|Published online: May 18, 2016||$US5.00|
Hindu spirituality has been misunderstood as literature, history, or mysticism. In reality, it looks at the cosmos as an “all-inclusive” system of a network of relationships, interconnected and without a firm foundation. What connects fish to turtles and the rose to the apple and all four of them to me and me to you? Science has been trying to find answers to this question. Hindu spirituality has been in search of answers to the above question for centuries and established the theory of Brahman or the theory of shakti “Energy,” which is comparable to the scientific String Theory. It provided the scientific foundation for understanding the dynamic nature of existence and the connectivity and interdependence between diverse existents on a biological and socio-cultural level. Due to its evolutionary development over a long period, Hinduism created diverse spiritualties that are dependent on timely needs. The unique features of this ever-changing, socio-cultural-religious tradition are acceptance of diverse ideas, their eclectic adaptation, and skillful creation of a new syncretic spirituality. Since it is inclusive of diverse philosophies—orthodox, heterodox, monistic, and pluralistic—and reflective of universals and particulars, it can help understand the worldly reality of paradoxes and irrationalities, and the modern-day problems of separatism and differentialism arising from globalization and diversity. The scope of the paper is limited to the investigation of the distinguishing features of Hindu spirituality, which is useful for understanding the cosmological and cosmopolitan nature of life required for global citizenship in the twenty-first century.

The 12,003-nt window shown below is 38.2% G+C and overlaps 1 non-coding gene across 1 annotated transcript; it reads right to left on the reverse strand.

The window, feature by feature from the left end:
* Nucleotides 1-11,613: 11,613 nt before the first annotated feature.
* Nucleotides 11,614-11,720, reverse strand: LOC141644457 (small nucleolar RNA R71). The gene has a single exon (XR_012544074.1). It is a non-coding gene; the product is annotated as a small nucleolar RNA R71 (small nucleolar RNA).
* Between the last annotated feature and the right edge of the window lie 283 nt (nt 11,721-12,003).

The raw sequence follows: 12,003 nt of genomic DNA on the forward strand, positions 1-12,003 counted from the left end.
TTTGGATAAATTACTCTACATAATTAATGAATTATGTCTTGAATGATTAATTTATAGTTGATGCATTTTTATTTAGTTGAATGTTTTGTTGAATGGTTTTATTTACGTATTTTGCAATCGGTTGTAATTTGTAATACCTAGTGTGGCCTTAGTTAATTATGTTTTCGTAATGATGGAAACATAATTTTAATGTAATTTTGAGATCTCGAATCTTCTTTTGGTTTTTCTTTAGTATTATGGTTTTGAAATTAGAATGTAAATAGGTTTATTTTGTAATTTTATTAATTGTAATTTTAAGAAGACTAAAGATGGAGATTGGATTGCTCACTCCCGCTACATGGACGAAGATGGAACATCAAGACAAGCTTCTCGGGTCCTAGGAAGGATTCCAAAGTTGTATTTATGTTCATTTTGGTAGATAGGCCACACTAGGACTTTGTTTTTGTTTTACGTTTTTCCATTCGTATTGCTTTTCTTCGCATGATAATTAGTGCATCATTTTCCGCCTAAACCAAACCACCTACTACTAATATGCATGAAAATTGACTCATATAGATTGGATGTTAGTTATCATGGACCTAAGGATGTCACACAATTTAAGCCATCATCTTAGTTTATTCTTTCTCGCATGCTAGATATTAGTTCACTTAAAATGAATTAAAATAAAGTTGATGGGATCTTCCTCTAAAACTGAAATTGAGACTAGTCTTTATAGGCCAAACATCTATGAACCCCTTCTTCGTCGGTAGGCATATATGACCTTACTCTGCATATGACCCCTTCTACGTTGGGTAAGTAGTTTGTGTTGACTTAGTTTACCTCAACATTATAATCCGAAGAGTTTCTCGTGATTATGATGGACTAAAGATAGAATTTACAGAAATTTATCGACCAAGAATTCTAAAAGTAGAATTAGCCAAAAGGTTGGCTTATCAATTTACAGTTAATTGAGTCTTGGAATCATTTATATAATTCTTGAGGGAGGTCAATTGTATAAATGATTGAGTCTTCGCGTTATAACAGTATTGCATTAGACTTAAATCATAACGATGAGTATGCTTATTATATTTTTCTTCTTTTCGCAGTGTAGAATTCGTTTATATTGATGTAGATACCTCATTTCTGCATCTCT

|Keywords:||Hindu, Spirituality, Shakti, Diversity, Cosmological, Cosmopolitan|
The International Journal of Religion and Spirituality in Society, Volume 6, Issue 3, September 2016, pp.13-27. Article: Print (Spiral Bound). Published online: May 18, 2016 (Article: Electronic (PDF File; 746.869KB)).
Professor & Research Scholar, Institute of Linguistics, University of Minnesota, Minneapolis, Minnesota, USA